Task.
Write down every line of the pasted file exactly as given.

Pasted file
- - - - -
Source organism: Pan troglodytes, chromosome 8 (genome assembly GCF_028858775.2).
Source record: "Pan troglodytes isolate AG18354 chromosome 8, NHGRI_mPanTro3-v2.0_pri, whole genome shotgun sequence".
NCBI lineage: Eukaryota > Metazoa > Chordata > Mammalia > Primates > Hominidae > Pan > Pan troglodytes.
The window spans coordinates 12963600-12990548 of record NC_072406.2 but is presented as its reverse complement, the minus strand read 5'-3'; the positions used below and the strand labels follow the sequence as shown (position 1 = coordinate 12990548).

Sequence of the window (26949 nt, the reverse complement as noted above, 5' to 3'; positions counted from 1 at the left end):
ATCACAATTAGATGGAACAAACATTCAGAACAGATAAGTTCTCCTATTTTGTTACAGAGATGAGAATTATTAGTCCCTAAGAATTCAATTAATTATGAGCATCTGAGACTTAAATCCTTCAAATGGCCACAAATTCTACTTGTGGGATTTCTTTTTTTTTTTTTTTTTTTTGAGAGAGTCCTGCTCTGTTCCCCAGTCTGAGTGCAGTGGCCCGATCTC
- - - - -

Source organism: Pan troglodytes, chromosome 8 (genome assembly GCF_028858775.2).
Source record: "Pan troglodytes isolate AG18354 chromosome 8, NHGRI_mPanTro3-v2.0_pri, whole genome shotgun sequence".
NCBI lineage: Eukaryota > Metazoa > Chordata > Mammalia > Primates > Hominidae > Pan > Pan troglodytes.
The window spans coordinates 12963600-12990548 of record NC_072406.2 but is presented as its reverse complement, the minus strand read 5'-3'; the positions used below and the strand labels follow the sequence as shown (position 1 = coordinate 12990548).

Sequence of the window (26949 nt, the reverse complement as noted above, 5' to 3'; positions counted from 1 at the left end):
ATCACAATTAGATGGAACAAACATTCAGAACAGATAAGTTCTCCTATTTTGTTACAGAGATGAGAATTATTAGTCCCTAAGAATTCAATTAATTATGAGCATCTGAGACTTAAATCCTTCAAATGGCCACAAATTCTACTTGTGGGATTTCTTTTTTTTTTTTTTTTTTTTGAGAGAGTCCTGCTCTGTTCCCCAGTCTGAGTGCAGTGGCCCGATCTC